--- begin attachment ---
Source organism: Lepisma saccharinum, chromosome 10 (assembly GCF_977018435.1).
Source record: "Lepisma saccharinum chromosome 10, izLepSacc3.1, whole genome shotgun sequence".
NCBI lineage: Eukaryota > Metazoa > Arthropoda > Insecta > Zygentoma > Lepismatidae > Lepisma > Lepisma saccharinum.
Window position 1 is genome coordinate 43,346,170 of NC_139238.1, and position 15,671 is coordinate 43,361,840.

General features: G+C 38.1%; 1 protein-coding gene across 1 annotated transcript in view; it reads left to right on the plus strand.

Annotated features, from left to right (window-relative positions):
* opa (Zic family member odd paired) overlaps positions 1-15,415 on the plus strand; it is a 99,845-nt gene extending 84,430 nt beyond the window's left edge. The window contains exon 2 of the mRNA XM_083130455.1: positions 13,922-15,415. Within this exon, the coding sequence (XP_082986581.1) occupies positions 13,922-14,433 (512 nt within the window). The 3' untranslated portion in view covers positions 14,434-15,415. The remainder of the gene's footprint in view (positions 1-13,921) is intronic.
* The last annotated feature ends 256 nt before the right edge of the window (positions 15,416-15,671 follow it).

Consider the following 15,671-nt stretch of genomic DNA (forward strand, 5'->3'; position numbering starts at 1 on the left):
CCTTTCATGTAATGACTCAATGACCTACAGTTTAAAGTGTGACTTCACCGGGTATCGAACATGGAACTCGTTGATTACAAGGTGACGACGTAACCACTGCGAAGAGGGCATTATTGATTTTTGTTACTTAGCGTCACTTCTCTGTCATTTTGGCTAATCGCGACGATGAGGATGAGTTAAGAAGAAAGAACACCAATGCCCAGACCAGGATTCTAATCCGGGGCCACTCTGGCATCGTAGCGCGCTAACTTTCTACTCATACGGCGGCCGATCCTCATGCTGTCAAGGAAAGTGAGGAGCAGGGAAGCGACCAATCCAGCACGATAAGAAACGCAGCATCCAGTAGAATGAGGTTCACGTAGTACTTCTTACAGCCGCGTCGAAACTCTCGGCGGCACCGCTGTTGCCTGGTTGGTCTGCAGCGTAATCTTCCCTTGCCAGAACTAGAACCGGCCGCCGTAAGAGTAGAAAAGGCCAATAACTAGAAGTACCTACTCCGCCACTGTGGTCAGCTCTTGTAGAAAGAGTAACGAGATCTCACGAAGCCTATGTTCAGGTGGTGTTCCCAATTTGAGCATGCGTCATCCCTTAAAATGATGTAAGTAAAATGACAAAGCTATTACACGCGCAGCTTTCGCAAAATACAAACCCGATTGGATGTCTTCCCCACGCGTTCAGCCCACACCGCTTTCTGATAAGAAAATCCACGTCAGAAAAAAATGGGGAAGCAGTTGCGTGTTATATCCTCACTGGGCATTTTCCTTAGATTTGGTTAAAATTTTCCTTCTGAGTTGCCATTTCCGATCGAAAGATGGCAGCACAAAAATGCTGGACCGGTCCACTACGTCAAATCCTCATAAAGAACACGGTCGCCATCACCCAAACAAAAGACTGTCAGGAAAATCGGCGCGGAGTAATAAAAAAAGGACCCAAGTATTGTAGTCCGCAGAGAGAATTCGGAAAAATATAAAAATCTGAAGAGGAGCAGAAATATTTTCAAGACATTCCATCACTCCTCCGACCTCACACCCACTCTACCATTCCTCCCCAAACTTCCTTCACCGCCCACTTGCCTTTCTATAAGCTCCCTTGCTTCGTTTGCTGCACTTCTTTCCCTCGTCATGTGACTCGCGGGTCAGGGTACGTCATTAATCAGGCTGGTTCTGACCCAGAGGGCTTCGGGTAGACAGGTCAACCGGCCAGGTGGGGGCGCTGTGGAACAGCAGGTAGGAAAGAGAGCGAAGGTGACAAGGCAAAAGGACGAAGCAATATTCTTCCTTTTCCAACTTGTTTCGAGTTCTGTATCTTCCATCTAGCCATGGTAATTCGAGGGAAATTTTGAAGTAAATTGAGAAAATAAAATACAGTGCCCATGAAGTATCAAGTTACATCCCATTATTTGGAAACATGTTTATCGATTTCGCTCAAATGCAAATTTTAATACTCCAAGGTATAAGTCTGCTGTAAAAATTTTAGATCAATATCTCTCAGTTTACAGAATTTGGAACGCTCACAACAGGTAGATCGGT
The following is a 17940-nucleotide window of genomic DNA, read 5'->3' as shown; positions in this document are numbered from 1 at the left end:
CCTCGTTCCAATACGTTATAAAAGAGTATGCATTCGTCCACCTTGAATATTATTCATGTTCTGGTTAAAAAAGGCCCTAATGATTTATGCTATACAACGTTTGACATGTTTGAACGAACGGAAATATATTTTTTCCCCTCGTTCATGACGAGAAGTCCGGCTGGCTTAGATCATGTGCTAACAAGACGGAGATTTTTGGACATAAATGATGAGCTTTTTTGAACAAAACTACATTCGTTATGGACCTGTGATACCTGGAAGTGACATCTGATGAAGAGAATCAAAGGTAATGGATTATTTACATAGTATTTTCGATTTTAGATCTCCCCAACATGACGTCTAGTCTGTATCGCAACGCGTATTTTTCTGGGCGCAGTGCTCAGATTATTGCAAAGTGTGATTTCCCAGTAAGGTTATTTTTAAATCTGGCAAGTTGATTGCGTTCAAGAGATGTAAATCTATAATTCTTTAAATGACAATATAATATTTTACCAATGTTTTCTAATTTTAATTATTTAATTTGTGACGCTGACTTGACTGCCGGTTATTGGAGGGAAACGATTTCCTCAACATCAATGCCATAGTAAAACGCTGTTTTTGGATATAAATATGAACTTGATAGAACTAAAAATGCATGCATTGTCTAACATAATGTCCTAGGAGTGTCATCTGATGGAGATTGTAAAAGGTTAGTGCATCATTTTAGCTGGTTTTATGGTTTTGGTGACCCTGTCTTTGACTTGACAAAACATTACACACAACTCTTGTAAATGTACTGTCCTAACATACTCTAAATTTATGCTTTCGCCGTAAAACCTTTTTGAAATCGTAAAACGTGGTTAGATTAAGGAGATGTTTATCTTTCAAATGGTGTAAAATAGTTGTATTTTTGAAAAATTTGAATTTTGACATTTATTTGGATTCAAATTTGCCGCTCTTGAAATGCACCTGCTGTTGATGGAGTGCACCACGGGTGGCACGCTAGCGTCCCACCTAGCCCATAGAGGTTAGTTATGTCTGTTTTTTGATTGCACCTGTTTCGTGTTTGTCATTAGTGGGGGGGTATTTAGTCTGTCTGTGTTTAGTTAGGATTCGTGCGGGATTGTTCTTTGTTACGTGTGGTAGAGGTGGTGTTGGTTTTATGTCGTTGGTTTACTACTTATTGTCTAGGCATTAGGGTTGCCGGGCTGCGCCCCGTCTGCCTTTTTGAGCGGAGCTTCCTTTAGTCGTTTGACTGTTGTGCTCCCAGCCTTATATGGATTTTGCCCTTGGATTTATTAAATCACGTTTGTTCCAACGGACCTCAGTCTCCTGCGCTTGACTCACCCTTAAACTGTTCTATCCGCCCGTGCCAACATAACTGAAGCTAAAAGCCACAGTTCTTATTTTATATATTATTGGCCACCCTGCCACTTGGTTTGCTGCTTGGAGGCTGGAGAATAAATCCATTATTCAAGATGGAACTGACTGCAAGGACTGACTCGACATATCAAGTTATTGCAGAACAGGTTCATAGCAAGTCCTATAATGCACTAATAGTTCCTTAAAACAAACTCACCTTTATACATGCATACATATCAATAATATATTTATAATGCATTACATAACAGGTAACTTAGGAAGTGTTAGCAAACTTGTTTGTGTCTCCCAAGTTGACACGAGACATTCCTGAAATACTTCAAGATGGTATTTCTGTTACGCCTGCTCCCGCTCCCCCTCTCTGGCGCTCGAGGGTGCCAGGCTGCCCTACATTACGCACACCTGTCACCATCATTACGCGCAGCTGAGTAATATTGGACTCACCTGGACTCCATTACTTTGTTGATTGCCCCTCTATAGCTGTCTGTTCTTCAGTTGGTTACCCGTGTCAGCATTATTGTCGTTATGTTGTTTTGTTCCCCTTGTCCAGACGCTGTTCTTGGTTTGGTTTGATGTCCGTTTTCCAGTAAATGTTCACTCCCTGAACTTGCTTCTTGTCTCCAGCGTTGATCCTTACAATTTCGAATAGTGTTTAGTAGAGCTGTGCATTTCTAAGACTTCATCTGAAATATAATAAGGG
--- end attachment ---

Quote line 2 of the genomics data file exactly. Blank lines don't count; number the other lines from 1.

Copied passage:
Source record: "Lepisma saccharinum chromosome 10, izLepSacc3.1, whole genome shotgun sequence".